Faadu first impression: Ashwiny Iyer Tiwari’s tale of human emotions is one-tone, flat

Faadu first impression: Ashwiny Iyer Tiwari’s tale of human emotions is one-tone, flat

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Actor Pavail Gulati, popular for his roles in Thappad, Goodbye, and Made in Heaven, does a superb job of carrying SonyLIV’s latest series Faadu all by himself, braving a weak plotline and flawed story. Here is a simple story of a boy from Mumbai chawl who wants to change his destiny and pull himself from a ‘basti’ where he’s lived all his life. During this journey to better his circumstances, he meets a girl who falls in love with him and says she’s as happy to live with him in “gandi naali” as she would be in a “mahal”. But this simple story is surrounded by needless complications.

Gulati plays Abhay, a boy obsessed with the idea of leaving behind this life of poverty, arranging quick ways of making money before finally meeting an unfortunate event in life. Saiyami Kher plays his ladylove Manjiri, who accepts Abhay and finds poetry in adversities. She comes from a decent Konkan family and has been raised by a postmaster father and a homely mother.

Abhay is confident (read overconfident) that he can change the reality he is born into. Without giving away the plot, it is safe to say that for the first five episodes, nothing happens beyond what was told to us in the trailers and other promotional videos of the show.

The early scenes where you meet Abhay and Manjiri as students of class 12th only put you off a bit since both Pavail and Saiyami don’t look like school students. Then the show’s director Ashwiny Iyer Tiwari doesn’t make any attempt to show the evolution of these school students into husband and wife, neither in their appearance nor in their attitude towards life.

However, the simplicity of the story in the first couple of episodes made me think of the 1982 film Saath Saath, where Farooq Sheikh and Deepti Naval played a couple trying to make both ends meet. Their struggle felt real when they maintained a weekly budget, took up jobs to meet the rising costs of food and living and shared both the magic and monotony of it all with us. But, in Faadu, as the episodes progress at a glacial pace, it is difficult to relate to Abhay and Manjiri. There are no elements in their lives which make you look at them as the couple next door.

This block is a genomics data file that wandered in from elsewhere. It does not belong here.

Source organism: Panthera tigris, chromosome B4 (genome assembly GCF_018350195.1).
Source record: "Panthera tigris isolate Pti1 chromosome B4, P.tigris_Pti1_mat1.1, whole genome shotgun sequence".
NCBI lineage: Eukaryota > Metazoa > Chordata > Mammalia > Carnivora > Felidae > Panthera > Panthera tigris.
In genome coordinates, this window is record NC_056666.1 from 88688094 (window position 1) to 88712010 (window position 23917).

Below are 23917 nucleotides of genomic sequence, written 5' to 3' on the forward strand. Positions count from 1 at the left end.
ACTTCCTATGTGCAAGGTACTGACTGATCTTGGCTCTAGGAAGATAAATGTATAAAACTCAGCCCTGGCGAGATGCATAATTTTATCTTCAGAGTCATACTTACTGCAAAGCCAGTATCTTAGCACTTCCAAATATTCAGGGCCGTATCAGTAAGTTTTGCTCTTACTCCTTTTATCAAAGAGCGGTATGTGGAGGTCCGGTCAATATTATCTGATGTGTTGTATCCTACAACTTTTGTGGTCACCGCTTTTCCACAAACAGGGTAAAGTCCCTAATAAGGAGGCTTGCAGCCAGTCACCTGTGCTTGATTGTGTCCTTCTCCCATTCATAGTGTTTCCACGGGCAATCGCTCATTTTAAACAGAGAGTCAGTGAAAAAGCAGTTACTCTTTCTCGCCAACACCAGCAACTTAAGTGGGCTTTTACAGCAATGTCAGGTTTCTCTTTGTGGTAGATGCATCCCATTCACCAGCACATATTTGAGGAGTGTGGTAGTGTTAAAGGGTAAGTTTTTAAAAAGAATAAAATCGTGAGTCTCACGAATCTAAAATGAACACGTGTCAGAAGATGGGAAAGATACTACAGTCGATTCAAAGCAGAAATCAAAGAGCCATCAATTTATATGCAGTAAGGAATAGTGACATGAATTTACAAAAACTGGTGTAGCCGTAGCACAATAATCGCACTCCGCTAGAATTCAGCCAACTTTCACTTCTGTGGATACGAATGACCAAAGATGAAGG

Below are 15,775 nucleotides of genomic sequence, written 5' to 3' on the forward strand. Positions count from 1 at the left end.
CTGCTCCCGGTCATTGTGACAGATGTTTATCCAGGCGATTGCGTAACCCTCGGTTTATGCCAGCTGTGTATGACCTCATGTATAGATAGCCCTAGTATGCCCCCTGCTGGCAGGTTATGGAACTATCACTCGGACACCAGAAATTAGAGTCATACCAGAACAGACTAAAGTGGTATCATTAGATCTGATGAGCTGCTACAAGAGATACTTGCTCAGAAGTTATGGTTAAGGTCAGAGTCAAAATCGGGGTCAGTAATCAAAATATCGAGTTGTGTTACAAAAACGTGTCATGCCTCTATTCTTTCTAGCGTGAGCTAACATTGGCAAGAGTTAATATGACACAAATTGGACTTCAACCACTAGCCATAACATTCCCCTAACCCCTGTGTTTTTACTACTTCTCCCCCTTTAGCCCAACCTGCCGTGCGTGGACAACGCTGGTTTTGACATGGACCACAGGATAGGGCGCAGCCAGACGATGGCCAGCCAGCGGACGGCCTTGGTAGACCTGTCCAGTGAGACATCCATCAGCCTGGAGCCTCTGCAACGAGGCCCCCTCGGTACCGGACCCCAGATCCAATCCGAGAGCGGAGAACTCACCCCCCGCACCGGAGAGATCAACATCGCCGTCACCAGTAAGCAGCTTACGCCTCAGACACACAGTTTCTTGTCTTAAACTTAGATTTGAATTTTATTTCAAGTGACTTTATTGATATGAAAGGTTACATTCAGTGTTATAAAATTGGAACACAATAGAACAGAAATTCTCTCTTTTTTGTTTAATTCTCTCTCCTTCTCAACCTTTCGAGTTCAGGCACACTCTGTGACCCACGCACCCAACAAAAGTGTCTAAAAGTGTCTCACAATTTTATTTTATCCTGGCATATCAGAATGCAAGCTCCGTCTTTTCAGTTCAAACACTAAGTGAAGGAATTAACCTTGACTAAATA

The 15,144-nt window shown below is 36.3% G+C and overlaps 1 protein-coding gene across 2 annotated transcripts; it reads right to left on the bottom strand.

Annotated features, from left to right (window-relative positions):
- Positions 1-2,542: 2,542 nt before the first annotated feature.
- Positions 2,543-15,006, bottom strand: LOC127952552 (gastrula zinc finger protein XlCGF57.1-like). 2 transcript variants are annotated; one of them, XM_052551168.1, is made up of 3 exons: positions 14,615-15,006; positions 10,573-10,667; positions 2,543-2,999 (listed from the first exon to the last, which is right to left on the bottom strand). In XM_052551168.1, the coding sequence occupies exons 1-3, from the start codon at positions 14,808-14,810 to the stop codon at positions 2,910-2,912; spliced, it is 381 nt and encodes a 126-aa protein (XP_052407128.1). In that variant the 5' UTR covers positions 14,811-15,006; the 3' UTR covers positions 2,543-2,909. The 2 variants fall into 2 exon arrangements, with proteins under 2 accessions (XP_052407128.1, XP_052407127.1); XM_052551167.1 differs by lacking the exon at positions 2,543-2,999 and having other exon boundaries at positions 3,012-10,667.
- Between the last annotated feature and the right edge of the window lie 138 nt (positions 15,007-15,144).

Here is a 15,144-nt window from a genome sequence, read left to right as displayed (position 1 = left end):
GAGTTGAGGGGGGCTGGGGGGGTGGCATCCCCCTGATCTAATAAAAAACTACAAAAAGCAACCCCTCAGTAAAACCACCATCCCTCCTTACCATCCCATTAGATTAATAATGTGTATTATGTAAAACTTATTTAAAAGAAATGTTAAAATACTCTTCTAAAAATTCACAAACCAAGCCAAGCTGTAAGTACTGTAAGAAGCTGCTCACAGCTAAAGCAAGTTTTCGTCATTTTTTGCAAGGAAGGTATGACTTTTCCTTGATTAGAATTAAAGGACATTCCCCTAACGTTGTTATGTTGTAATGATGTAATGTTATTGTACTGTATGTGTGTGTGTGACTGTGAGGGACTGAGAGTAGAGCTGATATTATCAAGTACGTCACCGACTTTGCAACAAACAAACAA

Eventually, the show deviates from its theme, and feels more like a rags-to-riches story of Abhay rather than a love story.

If not Abhay and Manjiri, the relationship of Abhay with his drunkard brother Roxy (Abhilash Thapiyal), and Manjiri’s bond with her father warms your heart. Manjiri’s friend-like bond with her father reminded me of how Iyer Tiwari had painted a similar father-daughter equation in her film Bareilly ki Barfi, between Kriti Sanon and Pankaj Tripathi.

Pavail Gulati once again proved what an effective actor he is. He wins sympathy when he gives an account of his struggle of living in a chawl to his professor in college. Saiyami Kher too fits her part. Every single actor in this ensemble cast seems persuasive in their respective roles. But their compelling performance is let down by a flawed script.

A special mention to the background score and the songs. I only wish the narrative was as good.

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